Seven years ago, I was alone at St. Mary's, no baby in the room, family gone home. Sydney was sleeping in the NICU one floor beneath me. I was crying, calling Joe at home because I was so filled with worry for Sydney. I hadn't seen her since they had taken her right after she was born. All was wrong with my world that day.
Last night, as they sat in the living room floor opening presents, I was thinking how different things are today. We live in a different place, have different pets, different cars, different jobs. Some of the guests at the party were there so many years ago the nights they were born. And some of the people who were part of our lives then aren't anymore, either by God's design or by their own choice.
I know sometimes coming to these little birthday parties is an irritation, an obligation that is inconvenient sometimes. Another present to buy. Plus, if it's not your kids, it's boring. I totally get that.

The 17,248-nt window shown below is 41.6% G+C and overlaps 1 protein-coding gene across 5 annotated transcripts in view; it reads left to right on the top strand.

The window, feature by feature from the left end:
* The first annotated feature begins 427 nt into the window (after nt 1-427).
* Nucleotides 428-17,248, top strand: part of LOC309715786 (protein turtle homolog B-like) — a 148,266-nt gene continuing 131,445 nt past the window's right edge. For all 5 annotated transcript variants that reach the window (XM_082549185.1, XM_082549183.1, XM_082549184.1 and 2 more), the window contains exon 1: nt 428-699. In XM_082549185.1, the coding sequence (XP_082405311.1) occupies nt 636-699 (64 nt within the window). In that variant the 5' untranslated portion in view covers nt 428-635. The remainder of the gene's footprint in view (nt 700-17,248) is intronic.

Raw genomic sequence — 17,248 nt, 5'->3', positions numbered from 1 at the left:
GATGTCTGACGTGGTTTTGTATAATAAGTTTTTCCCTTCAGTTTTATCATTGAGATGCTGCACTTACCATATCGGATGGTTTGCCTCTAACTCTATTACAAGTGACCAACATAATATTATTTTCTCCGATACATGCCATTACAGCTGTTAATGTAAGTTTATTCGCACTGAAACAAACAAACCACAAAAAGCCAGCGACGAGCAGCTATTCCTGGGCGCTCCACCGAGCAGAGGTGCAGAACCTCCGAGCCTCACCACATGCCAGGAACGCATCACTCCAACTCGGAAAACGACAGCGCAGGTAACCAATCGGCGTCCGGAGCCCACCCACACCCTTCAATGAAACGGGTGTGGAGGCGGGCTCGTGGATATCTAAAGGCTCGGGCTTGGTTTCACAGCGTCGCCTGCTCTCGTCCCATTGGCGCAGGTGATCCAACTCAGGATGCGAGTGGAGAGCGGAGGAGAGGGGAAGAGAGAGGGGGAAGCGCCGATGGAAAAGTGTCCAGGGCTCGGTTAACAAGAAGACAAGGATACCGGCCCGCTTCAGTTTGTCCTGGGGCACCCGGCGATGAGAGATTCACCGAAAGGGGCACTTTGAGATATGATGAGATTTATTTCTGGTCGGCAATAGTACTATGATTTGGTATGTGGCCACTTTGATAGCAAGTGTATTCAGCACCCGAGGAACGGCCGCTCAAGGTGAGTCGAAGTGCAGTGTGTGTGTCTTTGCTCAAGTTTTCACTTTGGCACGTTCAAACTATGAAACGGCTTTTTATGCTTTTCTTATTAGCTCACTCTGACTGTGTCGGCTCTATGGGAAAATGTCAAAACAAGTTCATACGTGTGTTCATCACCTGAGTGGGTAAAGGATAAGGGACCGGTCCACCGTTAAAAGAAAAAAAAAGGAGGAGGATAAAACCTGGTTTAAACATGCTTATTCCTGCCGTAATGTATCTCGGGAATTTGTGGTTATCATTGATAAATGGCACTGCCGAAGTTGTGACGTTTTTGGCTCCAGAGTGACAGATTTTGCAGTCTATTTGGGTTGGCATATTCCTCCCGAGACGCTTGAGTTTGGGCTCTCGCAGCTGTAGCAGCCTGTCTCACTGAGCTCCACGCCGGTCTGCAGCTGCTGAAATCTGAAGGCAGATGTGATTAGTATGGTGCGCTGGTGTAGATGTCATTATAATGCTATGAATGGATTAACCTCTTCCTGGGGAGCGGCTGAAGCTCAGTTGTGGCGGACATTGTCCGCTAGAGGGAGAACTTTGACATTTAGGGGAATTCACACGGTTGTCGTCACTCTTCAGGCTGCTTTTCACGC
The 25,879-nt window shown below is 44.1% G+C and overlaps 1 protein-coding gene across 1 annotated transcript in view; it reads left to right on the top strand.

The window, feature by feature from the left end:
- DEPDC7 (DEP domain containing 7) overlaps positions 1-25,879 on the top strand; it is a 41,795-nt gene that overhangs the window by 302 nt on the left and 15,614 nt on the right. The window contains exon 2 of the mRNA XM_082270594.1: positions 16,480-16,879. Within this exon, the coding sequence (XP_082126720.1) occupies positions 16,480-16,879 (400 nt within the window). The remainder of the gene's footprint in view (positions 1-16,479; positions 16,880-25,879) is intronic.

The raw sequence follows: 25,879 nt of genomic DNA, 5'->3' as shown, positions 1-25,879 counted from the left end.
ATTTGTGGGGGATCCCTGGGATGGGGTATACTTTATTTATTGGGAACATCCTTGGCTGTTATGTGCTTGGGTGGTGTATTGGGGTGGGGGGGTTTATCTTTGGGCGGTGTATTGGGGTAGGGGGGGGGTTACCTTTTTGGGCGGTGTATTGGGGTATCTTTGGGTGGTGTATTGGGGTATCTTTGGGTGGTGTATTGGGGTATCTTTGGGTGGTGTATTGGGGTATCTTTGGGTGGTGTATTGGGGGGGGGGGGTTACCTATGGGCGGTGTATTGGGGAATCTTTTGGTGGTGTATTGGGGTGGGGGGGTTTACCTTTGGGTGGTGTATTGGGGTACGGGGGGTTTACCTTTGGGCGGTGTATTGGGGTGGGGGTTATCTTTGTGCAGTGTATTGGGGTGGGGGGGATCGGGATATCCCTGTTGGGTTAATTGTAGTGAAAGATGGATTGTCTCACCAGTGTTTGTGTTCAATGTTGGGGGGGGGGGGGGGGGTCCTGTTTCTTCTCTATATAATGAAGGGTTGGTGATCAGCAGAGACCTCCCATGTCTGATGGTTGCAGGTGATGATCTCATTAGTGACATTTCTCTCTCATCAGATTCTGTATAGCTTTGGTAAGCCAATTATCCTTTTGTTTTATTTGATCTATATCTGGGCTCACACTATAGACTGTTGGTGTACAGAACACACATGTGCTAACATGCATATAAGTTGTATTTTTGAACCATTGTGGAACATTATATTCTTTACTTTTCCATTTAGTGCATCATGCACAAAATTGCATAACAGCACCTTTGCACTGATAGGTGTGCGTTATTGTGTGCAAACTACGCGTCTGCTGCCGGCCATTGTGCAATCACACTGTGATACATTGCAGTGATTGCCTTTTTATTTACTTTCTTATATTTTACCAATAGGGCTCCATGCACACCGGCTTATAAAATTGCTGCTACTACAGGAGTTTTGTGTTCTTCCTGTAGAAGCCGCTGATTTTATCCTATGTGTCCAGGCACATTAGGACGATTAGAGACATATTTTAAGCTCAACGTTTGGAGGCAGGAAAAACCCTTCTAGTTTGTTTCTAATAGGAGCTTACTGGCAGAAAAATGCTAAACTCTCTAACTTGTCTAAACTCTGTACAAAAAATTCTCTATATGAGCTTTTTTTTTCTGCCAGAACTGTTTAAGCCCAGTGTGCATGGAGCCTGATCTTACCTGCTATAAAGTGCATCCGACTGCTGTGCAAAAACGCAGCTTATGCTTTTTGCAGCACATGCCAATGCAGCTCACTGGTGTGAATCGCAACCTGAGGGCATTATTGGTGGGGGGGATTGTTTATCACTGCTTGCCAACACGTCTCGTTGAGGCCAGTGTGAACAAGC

But last night it was my kids and I just kept thinking how I hope and pray I am here long enough to see every boring kiddie party they have. I hope I'm here until they're so old they don't want a party anymore -- "Just give me the cash." I hope I'm here until I'm going to kiddie parties again for my grandbabies.
For every day they have caused frustration, irritation, extreme patience-testing, worry, fear and outright anger, they have blessed me 100 times over. They've blessed me with kisses and hugs and love every day of their lives, even when I didn't deserve it. They have made me a better person than I ever was (at least in my own mind!).
I'm going to add some pictures to the top of this post. One is Kelsey with her prized Reindeer Webkinz and one is Sydney opening her video camera, the "best gift she EVER got." Their faces say it all!
Friday, November 2, 2007